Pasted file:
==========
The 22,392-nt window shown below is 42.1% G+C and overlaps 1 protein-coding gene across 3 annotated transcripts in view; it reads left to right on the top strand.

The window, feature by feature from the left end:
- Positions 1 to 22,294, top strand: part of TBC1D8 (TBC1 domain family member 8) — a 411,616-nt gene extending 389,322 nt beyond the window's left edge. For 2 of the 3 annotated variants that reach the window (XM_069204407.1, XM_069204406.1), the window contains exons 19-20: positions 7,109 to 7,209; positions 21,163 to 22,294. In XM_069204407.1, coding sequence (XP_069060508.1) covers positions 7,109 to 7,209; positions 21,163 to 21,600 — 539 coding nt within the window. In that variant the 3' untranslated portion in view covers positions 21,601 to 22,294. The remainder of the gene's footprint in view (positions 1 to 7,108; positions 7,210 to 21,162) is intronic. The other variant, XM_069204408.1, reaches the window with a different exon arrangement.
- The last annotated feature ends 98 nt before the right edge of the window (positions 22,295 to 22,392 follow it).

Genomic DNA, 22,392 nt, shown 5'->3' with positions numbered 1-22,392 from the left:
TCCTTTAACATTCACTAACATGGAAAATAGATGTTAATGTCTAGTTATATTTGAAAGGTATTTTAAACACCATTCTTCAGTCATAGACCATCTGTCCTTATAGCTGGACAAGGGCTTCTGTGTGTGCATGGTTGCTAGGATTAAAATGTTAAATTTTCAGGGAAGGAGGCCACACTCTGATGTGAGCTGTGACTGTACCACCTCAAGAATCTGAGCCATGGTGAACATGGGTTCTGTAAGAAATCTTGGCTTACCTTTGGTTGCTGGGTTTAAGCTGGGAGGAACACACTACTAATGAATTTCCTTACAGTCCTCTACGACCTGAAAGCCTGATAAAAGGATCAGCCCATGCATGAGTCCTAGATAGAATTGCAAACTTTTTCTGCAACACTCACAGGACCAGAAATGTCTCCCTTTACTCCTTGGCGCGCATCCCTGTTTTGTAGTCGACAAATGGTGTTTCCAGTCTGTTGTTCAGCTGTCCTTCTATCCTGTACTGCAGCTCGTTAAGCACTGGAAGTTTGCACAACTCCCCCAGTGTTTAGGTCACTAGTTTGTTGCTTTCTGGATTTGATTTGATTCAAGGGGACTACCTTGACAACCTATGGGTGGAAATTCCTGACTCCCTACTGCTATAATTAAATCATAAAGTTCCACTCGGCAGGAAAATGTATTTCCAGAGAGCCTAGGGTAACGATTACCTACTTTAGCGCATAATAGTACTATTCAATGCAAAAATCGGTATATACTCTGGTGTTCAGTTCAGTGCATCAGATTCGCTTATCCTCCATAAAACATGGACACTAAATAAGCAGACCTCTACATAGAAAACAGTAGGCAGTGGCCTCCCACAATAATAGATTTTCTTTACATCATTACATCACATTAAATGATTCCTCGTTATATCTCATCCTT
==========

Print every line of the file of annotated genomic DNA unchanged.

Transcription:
The 22,392-nt window shown below is 42.1% G+C and overlaps 1 protein-coding gene across 3 annotated transcripts in view; it reads left to right on the top strand.

The window, feature by feature from the left end:
- Positions 1 to 22,294, top strand: part of TBC1D8 (TBC1 domain family member 8) — a 411,616-nt gene extending 389,322 nt beyond the window's left edge. For 2 of the 3 annotated variants that reach the window (XM_069204407.1, XM_069204406.1), the window contains exons 19-20: positions 7,109 to 7,209; positions 21,163 to 22,294. In XM_069204407.1, coding sequence (XP_069060508.1) covers positions 7,109 to 7,209; positions 21,163 to 21,600 — 539 coding nt within the window. In that variant the 3' untranslated portion in view covers positions 21,601 to 22,294. The remainder of the gene's footprint in view (positions 1 to 7,108; positions 7,210 to 21,162) is intronic. The other variant, XM_069204408.1, reaches the window with a different exon arrangement.
- The last annotated feature ends 98 nt before the right edge of the window (positions 22,295 to 22,392 follow it).

Genomic DNA, 22,392 nt, shown 5'->3' with positions numbered 1-22,392 from the left:
TCCTTTAACATTCACTAACATGGAAAATAGATGTTAATGTCTAGTTATATTTGAAAGGTATTTTAAACACCATTCTTCAGTCATAGACCATCTGTCCTTATAGCTGGACAAGGGCTTCTGTGTGTGCATGGTTGCTAGGATTAAAATGTTAAATTTTCAGGGAAGGAGGCCACACTCTGATGTGAGCTGTGACTGTACCACCTCAAGAATCTGAGCCATGGTGAACATGGGTTCTGTAAGAAATCTTGGCTTACCTTTGGTTGCTGGGTTTAAGCTGGGAGGAACACACTACTAATGAATTTCCTTACAGTCCTCTACGACCTGAAAGCCTGATAAAAGGATCAGCCCATGCATGAGTCCTAGATAGAATTGCAAACTTTTTCTGCAACACTCACAGGACCAGAAATGTCTCCCTTTACTCCTTGGCGCGCATCCCTGTTTTGTAGTCGACAAATGGTGTTTCCAGTCTGTTGTTCAGCTGTCCTTCTATCCTGTACTGCAGCTCGTTAAGCACTGGAAGTTTGCACAACTCCCCCAGTGTTTAGGTCACTAGTTTGTTGCTTTCTGGATTTGATTTGATTCAAGGGGACTACCTTGACAACCTATGGGTGGAAATTCCTGACTCCCTACTGCTATAATTAAATCATAAAGTTCCACTCGGCAGGAAAATGTATTTCCAGAGAGCCTAGGGTAACGATTACCTACTTTAGCGCATAATAGTACTATTCAATGCAAAAATCGGTATATACTCTGGTGTTCAGTTCAGTGCATCAGATTCGCTTATCCTCCATAAAACATGGACACTAAATAAGCAGACCTCTACATAGAAAACAGTAGGCAGTGGCCTCCCACAATAATAGATTTTCTTTACATCATTACATCACATTAAATGATTCCTCGTTATATCTCATCCTT